The Washington PostThe Washington Post

There's a rock in space that may help us unravel how life started

By Kasha Patel

26 May 2023 · 6 min read

informed Summary

  1. Hayabusa2 mission retrieved five grams of material from a near-Earth asteroid named Ryugu in 2020

It sounds like science fiction: Scientists deploy a spacecraft to a speeding asteroid, scoop dirt from the space rock and drop the fragments back on Earth somewhere in the Australian outback - all in pursuit of learning how life was, and could be, formed.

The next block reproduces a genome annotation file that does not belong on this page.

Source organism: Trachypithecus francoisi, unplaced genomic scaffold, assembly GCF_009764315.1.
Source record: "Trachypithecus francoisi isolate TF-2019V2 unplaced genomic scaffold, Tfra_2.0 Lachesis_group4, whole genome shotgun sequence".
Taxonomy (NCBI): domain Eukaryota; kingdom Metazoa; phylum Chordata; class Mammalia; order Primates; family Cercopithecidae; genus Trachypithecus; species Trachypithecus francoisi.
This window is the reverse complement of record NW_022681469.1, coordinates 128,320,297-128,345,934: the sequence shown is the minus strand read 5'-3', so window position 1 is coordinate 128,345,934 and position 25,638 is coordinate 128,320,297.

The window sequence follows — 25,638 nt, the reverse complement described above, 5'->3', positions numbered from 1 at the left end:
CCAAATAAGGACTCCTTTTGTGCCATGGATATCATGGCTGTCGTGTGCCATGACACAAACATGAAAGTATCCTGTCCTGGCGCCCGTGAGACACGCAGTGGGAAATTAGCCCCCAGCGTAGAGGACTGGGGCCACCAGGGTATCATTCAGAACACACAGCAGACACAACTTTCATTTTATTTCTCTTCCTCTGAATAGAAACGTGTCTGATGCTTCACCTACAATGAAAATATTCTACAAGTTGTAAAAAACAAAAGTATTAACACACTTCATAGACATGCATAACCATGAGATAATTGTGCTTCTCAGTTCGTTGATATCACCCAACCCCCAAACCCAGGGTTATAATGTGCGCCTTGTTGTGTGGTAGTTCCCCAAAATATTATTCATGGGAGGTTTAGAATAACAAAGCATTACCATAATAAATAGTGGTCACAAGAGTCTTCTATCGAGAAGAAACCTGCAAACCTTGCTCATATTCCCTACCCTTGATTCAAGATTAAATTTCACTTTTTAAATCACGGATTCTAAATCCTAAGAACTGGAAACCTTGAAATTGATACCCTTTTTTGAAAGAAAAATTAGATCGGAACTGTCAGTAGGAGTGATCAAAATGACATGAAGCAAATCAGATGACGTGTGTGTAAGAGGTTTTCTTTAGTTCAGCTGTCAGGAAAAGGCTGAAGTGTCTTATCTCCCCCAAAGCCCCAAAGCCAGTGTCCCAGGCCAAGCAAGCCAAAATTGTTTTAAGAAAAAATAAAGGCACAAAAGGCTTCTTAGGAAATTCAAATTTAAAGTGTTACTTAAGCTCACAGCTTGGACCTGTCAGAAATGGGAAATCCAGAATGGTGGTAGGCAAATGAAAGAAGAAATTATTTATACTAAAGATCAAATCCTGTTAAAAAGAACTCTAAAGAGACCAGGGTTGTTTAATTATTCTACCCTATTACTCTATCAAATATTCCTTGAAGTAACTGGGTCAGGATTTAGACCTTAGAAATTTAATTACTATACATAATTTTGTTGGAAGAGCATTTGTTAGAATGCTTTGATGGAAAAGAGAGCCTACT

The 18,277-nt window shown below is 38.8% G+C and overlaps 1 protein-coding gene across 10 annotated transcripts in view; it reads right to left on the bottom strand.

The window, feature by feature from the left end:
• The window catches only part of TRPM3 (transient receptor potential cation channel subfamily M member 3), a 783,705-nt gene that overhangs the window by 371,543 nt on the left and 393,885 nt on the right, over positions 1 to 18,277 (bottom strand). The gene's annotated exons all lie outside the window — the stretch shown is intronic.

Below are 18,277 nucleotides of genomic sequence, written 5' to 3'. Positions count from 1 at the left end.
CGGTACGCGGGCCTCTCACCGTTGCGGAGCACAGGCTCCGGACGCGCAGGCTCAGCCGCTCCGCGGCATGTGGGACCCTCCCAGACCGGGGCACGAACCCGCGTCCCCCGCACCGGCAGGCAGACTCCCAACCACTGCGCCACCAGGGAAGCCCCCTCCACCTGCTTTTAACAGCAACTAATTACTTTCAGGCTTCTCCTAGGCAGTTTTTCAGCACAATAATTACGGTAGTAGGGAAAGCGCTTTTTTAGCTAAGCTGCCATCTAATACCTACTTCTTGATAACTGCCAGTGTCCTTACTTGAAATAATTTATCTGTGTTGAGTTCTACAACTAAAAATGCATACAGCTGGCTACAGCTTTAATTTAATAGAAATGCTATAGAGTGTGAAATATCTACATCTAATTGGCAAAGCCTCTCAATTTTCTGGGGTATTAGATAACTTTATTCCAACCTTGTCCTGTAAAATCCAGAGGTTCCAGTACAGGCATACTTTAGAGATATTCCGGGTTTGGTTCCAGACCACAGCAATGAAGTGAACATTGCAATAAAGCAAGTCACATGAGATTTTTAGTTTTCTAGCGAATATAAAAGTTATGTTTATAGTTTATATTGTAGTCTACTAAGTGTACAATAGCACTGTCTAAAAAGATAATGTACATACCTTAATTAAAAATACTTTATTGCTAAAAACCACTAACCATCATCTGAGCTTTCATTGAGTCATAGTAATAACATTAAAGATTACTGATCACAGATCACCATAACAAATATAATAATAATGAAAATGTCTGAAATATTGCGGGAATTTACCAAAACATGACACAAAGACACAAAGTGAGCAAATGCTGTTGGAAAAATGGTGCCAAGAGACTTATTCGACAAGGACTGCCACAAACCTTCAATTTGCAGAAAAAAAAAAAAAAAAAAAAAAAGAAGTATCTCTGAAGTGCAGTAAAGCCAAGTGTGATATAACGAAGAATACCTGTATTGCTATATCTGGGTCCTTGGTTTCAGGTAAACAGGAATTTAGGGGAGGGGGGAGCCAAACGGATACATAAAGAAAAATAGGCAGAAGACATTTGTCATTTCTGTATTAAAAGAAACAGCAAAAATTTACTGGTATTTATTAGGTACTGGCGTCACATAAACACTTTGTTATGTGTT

That was the seven-year quest of Japan's Hayabusa2 mission, a spacecraft that collected five grams of material from a near-Earth asteroid named Ryugu, roughly meaning "dragon palace" in Japanese. In a Japanese folk tale, Ryugu refers to a magical underwater palace where a fisherman receives a mysterious box.

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